Each time I hold these poignant mementos in my hands, I picture my great-grandmother doing the same thing during those emotional roller-coaster years of 1914-1918. I wonder what swell of thoughts and feelings must have ebbed and flowed in her mind. She would have found them pretty to look at, of course, and it meant her husband and brother were thinking of her. But it was what they symbolised that would be far more potent.  Here was the proof – wonderful, glorious proof! – that at the time of writing at least, they were still alive. The visceral relief in that moment of opening it and finding that her fears for their safety were assuaged must have been overwhelming.

I can’t truly know what my great grandmother felt; I can only imagine myself back one hundred years as if it were my husband and two sons fighting for King and Country.  It is then that I find there are no words.

WWI Centenary. Lest we forget.

(all photographs © Susan Hughes)

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‘Between tigers. Not!’ Music Hall-A New Interpretation

Happy New Year!


Auditorium Wilton’s Music Hall (author’s own photo)

Between Christmas and New Year, half-way down an unprepossessing alleyway off Cable Street in London’s East End, I discovered not only a throwback to the old Victorian tradition of the music hall – albeit with a modern twist – but also a gloriously atmospheric, historic building in Wilton’s – the last surviving Grand Music Hall in the world. Time Out called it, “One of London’s most magical historic venues.”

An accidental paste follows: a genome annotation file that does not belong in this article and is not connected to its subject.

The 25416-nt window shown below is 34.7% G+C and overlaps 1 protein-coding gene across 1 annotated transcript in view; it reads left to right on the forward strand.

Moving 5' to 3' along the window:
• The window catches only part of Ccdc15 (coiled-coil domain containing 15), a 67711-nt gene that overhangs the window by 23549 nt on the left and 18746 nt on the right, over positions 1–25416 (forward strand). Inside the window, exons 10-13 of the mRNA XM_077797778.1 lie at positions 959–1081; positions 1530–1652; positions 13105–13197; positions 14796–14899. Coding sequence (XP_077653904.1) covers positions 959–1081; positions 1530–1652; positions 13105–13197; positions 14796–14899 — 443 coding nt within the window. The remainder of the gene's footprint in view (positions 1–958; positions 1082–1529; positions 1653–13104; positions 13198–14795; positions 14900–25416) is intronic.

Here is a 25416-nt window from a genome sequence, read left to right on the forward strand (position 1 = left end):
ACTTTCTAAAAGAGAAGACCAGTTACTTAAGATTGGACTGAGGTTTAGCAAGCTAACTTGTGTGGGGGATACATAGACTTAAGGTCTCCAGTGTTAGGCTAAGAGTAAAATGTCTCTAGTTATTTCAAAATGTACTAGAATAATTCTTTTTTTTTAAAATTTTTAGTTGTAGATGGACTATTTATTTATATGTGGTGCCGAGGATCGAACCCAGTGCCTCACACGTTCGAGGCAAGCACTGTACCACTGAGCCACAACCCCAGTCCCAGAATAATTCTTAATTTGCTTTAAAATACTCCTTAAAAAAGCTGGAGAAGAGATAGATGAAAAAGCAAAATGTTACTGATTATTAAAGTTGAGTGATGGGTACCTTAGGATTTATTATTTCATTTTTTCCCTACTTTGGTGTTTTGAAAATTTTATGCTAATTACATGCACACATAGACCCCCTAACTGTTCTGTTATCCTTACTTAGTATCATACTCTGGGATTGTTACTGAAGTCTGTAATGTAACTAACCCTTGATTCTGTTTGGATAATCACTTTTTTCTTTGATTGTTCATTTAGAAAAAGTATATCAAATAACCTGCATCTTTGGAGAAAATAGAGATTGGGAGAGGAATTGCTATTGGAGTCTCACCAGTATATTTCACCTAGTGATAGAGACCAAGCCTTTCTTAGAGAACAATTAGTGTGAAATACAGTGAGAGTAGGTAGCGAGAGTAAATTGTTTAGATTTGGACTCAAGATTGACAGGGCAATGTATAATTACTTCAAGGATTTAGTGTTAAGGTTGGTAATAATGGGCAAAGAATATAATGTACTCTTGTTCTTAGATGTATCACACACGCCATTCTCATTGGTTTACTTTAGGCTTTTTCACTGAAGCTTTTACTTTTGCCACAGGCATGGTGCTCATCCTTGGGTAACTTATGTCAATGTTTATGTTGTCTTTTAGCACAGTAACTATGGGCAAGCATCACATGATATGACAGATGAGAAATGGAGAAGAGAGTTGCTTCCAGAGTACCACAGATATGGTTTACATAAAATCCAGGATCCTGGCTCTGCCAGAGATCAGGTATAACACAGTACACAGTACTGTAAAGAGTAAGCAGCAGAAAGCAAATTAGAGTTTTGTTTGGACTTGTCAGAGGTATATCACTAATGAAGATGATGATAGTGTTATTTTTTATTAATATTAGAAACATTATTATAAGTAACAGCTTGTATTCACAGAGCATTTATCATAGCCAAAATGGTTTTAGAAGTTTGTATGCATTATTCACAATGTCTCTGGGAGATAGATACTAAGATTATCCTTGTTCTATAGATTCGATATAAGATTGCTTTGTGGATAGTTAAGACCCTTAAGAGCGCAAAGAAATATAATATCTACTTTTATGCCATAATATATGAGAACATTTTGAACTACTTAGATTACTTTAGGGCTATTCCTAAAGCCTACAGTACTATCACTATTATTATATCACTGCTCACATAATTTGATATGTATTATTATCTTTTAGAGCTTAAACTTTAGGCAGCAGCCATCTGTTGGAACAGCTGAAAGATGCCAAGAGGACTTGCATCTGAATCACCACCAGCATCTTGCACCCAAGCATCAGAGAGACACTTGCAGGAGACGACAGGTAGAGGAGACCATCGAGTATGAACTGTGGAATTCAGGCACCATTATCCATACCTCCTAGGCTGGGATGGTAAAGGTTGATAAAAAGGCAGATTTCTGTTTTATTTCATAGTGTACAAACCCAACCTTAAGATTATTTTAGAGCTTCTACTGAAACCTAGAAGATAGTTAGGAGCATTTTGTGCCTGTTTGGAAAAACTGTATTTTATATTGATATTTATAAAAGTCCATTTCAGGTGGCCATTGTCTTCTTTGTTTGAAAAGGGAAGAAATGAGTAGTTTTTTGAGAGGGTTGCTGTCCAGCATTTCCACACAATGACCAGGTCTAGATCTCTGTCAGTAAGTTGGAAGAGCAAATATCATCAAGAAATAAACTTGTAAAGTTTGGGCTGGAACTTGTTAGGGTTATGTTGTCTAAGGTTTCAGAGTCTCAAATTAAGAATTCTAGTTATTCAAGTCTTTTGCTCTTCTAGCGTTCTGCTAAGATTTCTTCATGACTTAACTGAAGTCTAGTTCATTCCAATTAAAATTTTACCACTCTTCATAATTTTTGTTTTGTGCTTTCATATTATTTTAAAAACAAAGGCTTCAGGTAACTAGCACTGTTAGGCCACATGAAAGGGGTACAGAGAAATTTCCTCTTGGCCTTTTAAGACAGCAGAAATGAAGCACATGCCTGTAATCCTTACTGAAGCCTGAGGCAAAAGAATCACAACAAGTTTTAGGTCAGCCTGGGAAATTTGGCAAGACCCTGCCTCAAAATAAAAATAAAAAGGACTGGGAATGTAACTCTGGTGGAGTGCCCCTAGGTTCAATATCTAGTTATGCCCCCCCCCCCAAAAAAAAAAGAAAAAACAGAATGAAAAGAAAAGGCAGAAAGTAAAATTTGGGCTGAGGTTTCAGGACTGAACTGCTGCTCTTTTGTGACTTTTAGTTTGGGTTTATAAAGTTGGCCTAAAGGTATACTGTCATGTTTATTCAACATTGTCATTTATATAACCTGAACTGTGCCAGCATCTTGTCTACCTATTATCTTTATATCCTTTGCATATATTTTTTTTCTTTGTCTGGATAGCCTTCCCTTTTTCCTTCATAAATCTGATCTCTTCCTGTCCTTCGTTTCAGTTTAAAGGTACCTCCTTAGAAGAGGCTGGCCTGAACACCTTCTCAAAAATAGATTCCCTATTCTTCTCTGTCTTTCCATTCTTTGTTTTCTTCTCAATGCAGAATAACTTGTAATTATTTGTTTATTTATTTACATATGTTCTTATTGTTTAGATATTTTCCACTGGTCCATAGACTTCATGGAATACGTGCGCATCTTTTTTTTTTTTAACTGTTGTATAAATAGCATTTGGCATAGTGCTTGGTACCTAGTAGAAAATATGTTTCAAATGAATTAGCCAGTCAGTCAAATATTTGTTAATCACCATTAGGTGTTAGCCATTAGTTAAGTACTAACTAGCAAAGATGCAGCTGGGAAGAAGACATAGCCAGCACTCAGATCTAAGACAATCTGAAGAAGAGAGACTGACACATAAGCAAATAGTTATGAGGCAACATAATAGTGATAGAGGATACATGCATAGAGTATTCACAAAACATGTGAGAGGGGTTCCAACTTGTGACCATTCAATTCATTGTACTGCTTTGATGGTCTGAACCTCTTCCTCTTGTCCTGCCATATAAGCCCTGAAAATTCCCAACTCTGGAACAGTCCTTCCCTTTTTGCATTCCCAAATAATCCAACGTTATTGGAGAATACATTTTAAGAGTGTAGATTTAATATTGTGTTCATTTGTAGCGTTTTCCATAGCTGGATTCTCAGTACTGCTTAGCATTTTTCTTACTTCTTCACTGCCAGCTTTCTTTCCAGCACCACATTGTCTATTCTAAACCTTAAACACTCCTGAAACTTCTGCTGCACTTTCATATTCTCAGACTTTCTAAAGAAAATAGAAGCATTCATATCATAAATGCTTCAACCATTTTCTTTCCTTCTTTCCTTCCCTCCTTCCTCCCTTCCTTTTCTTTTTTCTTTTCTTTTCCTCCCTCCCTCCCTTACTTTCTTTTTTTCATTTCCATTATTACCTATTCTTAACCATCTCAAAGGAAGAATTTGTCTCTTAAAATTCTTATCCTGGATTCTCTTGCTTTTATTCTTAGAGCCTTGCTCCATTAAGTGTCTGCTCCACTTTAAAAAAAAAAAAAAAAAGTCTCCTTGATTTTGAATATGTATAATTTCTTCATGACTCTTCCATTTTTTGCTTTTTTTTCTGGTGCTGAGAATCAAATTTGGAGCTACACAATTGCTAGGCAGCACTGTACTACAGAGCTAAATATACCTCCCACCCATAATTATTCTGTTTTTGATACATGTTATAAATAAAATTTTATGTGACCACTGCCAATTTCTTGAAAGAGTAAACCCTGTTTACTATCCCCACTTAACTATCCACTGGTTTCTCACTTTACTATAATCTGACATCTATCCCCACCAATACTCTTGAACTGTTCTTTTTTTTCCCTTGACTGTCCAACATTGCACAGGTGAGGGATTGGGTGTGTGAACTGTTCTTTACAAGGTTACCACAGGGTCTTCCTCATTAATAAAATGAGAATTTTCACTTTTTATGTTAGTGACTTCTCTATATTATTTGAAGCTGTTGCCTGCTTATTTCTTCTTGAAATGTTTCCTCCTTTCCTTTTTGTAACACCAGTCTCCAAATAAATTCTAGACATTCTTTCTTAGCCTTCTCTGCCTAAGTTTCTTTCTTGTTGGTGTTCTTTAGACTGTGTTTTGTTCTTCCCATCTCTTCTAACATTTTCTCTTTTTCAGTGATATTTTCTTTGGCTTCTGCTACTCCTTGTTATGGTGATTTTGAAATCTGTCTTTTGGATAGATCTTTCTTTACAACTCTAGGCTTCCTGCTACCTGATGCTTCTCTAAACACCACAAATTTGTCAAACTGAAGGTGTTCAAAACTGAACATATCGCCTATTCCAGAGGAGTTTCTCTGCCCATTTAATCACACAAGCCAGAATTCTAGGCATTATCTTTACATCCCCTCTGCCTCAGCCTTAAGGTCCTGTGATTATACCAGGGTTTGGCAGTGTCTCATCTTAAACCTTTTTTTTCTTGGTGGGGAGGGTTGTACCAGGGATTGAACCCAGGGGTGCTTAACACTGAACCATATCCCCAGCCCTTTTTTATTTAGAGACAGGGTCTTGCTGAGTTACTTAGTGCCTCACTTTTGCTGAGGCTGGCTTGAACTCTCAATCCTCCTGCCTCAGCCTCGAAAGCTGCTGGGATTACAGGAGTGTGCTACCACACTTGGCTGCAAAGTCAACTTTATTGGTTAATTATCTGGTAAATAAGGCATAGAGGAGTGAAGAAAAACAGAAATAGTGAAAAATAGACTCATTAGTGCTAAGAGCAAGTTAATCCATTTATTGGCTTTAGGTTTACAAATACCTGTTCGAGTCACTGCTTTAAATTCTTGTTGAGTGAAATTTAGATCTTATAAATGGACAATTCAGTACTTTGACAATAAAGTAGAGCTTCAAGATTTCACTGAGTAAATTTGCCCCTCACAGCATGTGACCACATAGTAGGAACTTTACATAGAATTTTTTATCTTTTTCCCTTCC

Picture of Wilton's 2014 programme

Wilton’s Programme 2014

‘Mrs Hudson’s Christmas Corker – or Your Goose is Cooked Mr Holmes’ is a lively jape of a show, being a mix of old-fashioned music hall routines of comic songs, with the obligatory audience participation, magic, mentalism, sly humour, cod-ventriloquism, slapstick and a bit of sauciness combined with an irrepressible spirit and a touch of sentimentality.  In the mid to late 19th century, Wilton’s Music Hall would have been ‘Mrs Hudson’s’ natural home.

Music Hall 

At the heart of the Victorian music hall were singing and comedy performers such as Dan Leno, George Robey and Marie Lloyd,  male and female impersonators like Vesta Tilley and character acts such as George Leybourne, whose ‘Champagne Charlie’ (a pretend aristocrat who sang about drinking champagne, gambling and womanizing) became a staple character of the music hall circuit. To provide a contrast, lesser known speciality acts were interspersed between singers and comics – jugglers, magicians, sword swallowers, trapeze artists, animal acts and illusionists among many others.